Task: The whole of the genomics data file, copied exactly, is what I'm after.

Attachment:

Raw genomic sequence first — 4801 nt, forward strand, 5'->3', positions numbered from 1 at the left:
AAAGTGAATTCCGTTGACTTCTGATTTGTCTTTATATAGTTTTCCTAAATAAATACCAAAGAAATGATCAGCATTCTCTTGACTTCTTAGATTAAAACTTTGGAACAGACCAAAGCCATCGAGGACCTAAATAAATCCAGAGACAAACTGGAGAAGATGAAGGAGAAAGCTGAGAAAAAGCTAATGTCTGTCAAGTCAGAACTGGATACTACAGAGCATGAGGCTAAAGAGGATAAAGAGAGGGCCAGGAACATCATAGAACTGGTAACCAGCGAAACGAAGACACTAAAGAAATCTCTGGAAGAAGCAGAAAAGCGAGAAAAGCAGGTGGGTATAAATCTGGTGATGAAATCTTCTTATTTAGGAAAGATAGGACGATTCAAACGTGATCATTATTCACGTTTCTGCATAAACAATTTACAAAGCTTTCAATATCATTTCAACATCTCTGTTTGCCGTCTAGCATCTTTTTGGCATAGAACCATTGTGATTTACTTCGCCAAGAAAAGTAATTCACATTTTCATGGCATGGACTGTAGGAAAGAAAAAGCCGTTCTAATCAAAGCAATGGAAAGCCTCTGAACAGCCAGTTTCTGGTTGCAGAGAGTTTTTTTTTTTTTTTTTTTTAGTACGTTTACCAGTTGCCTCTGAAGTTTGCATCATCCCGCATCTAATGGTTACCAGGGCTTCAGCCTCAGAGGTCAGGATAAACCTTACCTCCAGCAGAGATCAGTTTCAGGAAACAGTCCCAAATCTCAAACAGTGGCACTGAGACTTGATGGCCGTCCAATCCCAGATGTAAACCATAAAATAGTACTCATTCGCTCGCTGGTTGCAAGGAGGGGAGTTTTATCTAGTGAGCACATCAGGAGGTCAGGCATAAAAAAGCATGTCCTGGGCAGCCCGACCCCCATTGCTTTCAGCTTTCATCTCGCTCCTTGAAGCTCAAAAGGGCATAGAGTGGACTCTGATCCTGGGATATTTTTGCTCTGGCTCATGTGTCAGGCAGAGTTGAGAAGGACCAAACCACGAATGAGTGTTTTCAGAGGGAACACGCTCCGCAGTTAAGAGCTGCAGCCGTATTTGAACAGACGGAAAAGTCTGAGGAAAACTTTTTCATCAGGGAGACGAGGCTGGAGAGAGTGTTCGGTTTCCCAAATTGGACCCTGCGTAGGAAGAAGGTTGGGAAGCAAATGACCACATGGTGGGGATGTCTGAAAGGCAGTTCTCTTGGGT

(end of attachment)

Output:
Raw genomic sequence first — 4801 nt, forward strand, 5'->3', positions numbered from 1 at the left:
AAAGTGAATTCCGTTGACTTCTGATTTGTCTTTATATAGTTTTCCTAAATAAATACCAAAGAAATGATCAGCATTCTCTTGACTTCTTAGATTAAAACTTTGGAACAGACCAAAGCCATCGAGGACCTAAATAAATCCAGAGACAAACTGGAGAAGATGAAGGAGAAAGCTGAGAAAAAGCTAATGTCTGTCAAGTCAGAACTGGATACTACAGAGCATGAGGCTAAAGAGGATAAAGAGAGGGCCAGGAACATCATAGAACTGGTAACCAGCGAAACGAAGACACTAAAGAAATCTCTGGAAGAAGCAGAAAAGCGAGAAAAGCAGGTGGGTATAAATCTGGTGATGAAATCTTCTTATTTAGGAAAGATAGGACGATTCAAACGTGATCATTATTCACGTTTCTGCATAAACAATTTACAAAGCTTTCAATATCATTTCAACATCTCTGTTTGCCGTCTAGCATCTTTTTGGCATAGAACCATTGTGATTTACTTCGCCAAGAAAAGTAATTCACATTTTCATGGCATGGACTGTAGGAAAGAAAAAGCCGTTCTAATCAAAGCAATGGAAAGCCTCTGAACAGCCAGTTTCTGGTTGCAGAGAGTTTTTTTTTTTTTTTTTTTTAGTACGTTTACCAGTTGCCTCTGAAGTTTGCATCATCCCGCATCTAATGGTTACCAGGGCTTCAGCCTCAGAGGTCAGGATAAACCTTACCTCCAGCAGAGATCAGTTTCAGGAAACAGTCCCAAATCTCAAACAGTGGCACTGAGACTTGATGGCCGTCCAATCCCAGATGTAAACCATAAAATAGTACTCATTCGCTCGCTGGTTGCAAGGAGGGGAGTTTTATCTAGTGAGCACATCAGGAGGTCAGGCATAAAAAAGCATGTCCTGGGCAGCCCGACCCCCATTGCTTTCAGCTTTCATCTCGCTCCTTGAAGCTCAAAAGGGCATAGAGTGGACTCTGATCCTGGGATATTTTTGCTCTGGCTCATGTGTCAGGCAGAGTTGAGAAGGACCAAACCACGAATGAGTGTTTTCAGAGGGAACACGCTCCGCAGTTAAGAGCTGCAGCCGTATTTGAACAGACGGAAAAGTCTGAGGAAAACTTTTTCATCAGGGAGACGAGGCTGGAGAGAGTGTTCGGTTTCCCAAATTGGACCCTGCGTAGGAAGAAGGTTGGGAAGCAAATGACCACATGGTGGGGATGTCTGAAAGGCAGTTCTCTTGGGT